Q&A with JumpStart alumnus, automotive machinist Lerato Molete – video

Automotive machinist, Lerato Molete, carves her own path in a man's world.
Automotive machinist apprentice, Lerato Molete, carves her own path in a man’s world.

Falling in love with mathematics as a student kickstarted Lerato Molete’s career as an apprentice automotive machinist. “There’s no job a woman can’t do,” she says, excited about sharing her story during Women’s Month.

A woman in a man’s world

Under the protective gloves she wears to strip the burnt out engine of an earth mover is a delicate diamond ring on her fourth finger. Lerato is mother to Ntokozo, 3, and wife to Nkosinathi Mlotshwa, a boilermaker at Sasol. “Our son’s name means happiness, pride, and joy. He certainly brings us all that. With engineering as a common interest, our relationship is rather unusual,” she says.

Lerato is one of two female apprentices at Metric Automotive Engineering, a company that specialises in remanufacturing diesel engines. Lerato works in the block section, where the team rebores cylinder blocks on earthmoving, marine, mine, truck engines, and similar. Her responsibility is to diagnosis the problems and to figure out what must be done to get an engine up and running again as new. Watch this terrific video and see exactly what she’s doing on the job:

What did you study?

“I set my heart on mechanical engineering and started at Ekurhuleni West TVET College after matric. I earned my N4 certificate and started electrical engineering at Johannesburg Institute of Engineering and Technology (JIET), where I got my N6 certificate. Then I continued with chemical engineering.” Lerato now holds National Diplomas in Mechanical, Electrical, and Chemical Engineering.

How did you link up with JumpStart?

I returned home at some point in my studies and my grandmother, who worked in an after-school programme, told me about a maths tutoring programme. This piqued my interest as I love maths. I said, Let’s do it, and I sent in my CV. Soon enough I was part of the Reahile Primary School furniture!

What did you learn as a tutor?

I worked with many different children including those with special needs. They were brilliant in their own way and showed me different ways of thinking. I wanted to help them to fall in love with maths. In primary school, I personally struggled to grasp the foundations of maths, but Mr Papyno Mwamba unlocked the mysteries of maths for me in college. That was a lightbulb moment! Mr Choma, too, really ensured that I understood the work.

From tutoring primary school to remanufacturing engines?

I was browsing for jobs when I saw a post for females who wanted to learn automotive engineering at Metric. A two-week training helped me get to grips with instruments and micrometers, but it was drastically different from what I had learned at school! I had to learn about the four sections: engine blocks; the heads section, where we remanufacture cylinder heads; the crank section, which focuses on crankshafts and camshafts; and the conrods section. When the engines first come in we strip them, wash them in an acid tank, do an ultrasonic clean, and then move the parts to the relevant sections.

What’s the hardest part of your working day?

The process of honing a small cylinder block is technically challenging. You must hone that cylinder perfectly straight. There can be no taper, and you’re working at .05 mm clearances. Getting used to this environment was quite difficult. There is a lot of pressure! While learning while on the job, I’m also trying to do it perfectly because the engine must go to a customer. There’s no room for error. Massive kudos to my mentors at Metric! They just do it for me. The support from our Operations Director, Andrew Yorke,  motivates me to keep improving.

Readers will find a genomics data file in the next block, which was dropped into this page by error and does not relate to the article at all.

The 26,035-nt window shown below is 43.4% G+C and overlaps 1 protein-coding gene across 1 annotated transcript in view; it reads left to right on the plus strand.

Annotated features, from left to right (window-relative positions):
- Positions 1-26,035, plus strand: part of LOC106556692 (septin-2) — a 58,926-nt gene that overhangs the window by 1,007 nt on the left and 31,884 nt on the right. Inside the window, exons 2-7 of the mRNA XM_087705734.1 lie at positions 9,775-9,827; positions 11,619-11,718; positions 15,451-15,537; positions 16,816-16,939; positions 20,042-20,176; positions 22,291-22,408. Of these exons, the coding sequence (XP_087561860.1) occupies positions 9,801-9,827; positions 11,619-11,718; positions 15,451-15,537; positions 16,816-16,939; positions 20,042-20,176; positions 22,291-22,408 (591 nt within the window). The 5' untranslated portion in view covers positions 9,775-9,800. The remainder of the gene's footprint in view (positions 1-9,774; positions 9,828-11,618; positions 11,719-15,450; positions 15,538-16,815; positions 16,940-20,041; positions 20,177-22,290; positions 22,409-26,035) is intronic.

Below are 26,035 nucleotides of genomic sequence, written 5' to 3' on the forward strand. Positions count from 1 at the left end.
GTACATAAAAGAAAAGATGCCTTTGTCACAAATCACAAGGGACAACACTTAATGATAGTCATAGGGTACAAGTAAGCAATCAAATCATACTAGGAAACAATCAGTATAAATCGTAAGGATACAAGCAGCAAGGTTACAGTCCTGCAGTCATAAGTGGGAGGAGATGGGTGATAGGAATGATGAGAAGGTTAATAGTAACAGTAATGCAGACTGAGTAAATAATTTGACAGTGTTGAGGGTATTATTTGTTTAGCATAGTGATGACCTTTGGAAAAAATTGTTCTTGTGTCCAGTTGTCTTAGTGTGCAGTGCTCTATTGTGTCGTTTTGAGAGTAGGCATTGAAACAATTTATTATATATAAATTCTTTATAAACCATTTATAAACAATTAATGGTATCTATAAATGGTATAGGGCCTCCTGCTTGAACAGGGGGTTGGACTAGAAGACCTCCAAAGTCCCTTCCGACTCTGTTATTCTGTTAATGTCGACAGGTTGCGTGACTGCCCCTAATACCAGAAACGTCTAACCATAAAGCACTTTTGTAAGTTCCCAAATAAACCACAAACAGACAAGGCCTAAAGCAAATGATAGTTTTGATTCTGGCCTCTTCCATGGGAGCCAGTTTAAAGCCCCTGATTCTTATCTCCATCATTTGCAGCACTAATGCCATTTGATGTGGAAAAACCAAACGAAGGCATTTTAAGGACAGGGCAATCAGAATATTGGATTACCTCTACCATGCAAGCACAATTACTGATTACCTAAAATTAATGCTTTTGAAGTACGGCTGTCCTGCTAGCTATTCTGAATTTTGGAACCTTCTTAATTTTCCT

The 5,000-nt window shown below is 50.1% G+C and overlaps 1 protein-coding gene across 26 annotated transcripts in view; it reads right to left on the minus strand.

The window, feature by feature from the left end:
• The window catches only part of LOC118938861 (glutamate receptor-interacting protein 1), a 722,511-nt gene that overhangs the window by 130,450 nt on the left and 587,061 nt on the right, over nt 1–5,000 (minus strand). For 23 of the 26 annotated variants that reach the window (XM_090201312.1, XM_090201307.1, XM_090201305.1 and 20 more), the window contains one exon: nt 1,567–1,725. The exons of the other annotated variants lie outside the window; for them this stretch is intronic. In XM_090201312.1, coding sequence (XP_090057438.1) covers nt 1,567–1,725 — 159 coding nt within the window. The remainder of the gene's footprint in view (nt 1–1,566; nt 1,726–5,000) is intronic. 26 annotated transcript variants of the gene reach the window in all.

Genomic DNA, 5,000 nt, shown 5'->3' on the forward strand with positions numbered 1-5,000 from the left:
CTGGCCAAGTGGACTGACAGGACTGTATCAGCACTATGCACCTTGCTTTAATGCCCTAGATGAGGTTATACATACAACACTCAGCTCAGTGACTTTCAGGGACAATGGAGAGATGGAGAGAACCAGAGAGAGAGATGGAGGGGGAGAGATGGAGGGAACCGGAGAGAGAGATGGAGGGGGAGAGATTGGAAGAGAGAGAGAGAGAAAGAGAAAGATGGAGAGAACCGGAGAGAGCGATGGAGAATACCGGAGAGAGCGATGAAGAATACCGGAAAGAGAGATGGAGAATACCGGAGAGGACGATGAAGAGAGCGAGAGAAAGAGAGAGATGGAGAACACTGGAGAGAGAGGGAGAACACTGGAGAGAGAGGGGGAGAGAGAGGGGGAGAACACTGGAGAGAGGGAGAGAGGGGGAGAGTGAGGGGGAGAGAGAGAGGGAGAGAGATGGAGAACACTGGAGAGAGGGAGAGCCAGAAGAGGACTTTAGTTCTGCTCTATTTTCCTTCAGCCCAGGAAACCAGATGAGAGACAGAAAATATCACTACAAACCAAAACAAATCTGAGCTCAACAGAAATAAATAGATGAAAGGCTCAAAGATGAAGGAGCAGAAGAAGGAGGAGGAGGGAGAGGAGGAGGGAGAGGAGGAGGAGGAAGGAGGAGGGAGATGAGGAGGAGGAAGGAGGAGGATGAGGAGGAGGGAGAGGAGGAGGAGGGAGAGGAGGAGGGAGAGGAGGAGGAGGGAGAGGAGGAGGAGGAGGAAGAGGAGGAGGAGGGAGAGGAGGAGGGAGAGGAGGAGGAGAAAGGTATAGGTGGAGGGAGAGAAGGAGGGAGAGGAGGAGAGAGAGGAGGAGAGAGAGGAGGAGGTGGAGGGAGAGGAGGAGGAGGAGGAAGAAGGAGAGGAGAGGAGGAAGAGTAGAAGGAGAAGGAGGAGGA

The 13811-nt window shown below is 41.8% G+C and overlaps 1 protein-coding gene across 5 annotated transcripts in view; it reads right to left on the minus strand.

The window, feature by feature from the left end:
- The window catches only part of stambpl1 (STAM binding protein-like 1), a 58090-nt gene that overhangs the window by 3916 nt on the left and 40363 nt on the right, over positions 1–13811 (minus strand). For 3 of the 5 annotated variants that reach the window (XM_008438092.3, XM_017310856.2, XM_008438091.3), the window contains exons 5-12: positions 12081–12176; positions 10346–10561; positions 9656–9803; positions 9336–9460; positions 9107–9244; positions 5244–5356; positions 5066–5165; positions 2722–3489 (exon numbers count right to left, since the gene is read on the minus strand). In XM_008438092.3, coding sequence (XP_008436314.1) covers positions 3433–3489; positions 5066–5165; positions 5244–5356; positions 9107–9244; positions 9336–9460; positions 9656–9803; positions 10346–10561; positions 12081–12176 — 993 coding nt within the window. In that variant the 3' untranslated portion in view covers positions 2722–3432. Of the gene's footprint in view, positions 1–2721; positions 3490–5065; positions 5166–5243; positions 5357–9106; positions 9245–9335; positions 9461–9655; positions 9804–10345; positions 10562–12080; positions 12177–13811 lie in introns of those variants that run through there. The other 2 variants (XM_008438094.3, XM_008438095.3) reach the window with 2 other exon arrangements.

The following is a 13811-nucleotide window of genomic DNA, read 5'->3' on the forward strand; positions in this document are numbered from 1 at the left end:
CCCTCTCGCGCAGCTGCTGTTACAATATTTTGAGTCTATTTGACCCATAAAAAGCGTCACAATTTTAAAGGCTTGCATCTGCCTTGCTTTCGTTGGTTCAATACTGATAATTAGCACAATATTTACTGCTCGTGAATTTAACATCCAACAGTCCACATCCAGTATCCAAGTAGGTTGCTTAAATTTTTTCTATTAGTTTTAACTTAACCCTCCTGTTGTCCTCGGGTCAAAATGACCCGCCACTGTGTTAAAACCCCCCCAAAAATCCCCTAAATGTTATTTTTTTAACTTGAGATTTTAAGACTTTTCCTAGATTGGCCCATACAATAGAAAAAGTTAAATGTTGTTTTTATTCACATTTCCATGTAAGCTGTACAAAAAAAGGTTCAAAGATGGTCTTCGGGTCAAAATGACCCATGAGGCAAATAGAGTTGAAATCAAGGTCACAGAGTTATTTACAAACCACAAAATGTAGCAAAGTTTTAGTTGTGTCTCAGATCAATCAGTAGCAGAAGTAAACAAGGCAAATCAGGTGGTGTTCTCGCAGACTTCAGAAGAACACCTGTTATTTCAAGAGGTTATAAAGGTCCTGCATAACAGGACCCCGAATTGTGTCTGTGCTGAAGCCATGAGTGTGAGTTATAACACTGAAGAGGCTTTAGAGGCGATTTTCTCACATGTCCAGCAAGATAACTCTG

What advice can you offer JumpStart tutors?

Grab every opportunity with both hands. While tutoring with JumpStart, I tutored at three schools. When Mr Jabu Thomo said it’s time to move, I didn’t hesitate. Each move was a fresh chance to learn from other people, to get used to alternate methods. You never know where you’ll end up. Don’t sit down. Jump up! This is your own personal JumpStart, just starting a car. The engine is running, so run with it. Make a difference to someone’s life.

What are your goals for 2030? 

I’ll be a qualified automotive machinist and mentor! I want to give my sister engineers the same milk I’m drinking right now, in the same way Sello Andrew Letebele has mentored me. I’ve still got a lot to learn, and there’s so much to be done for women. It’s painful to see a lady stuck on the road unable to change her tyre. Women must work twice as hard to prove that we lack nothing, but when a dumpster truck with a newly resleeved engine gets back on the road I feel such joy!

What are you reading?

I work a ten hour day but the inspirational The Art of Hustling is on my bedside table. Like DJ Sbu, I believe a good attitude and positivity cultivates resilience. Women, use your hard work and determination to achieve your goals.

Support for women’s education

Papyno Mwamba, former mathematics and physics lecturer at JIET, spoke of his former student. “Lerato was one of the smartest students I’ve ever had. I’m enormously proud to discover that her career has taken this turn.” He believes that by facilitating women’s STEM studies at tertiary level, companies requiring engineers can secure quality employees.

By supporting JumpStart’s StudyAssist bursary, female students like Lerato can realise their dreams – whether as an automotive machinist, maths teacher or a lawyer! You can meet your skills development obligations according to the Revised B-BBEE Codes of Good Practice. Your donation entitles you to a SARS Section 18A certificate. Email Betty Oliphant for more information.

Image courtesy: Metric Automotive Engineering

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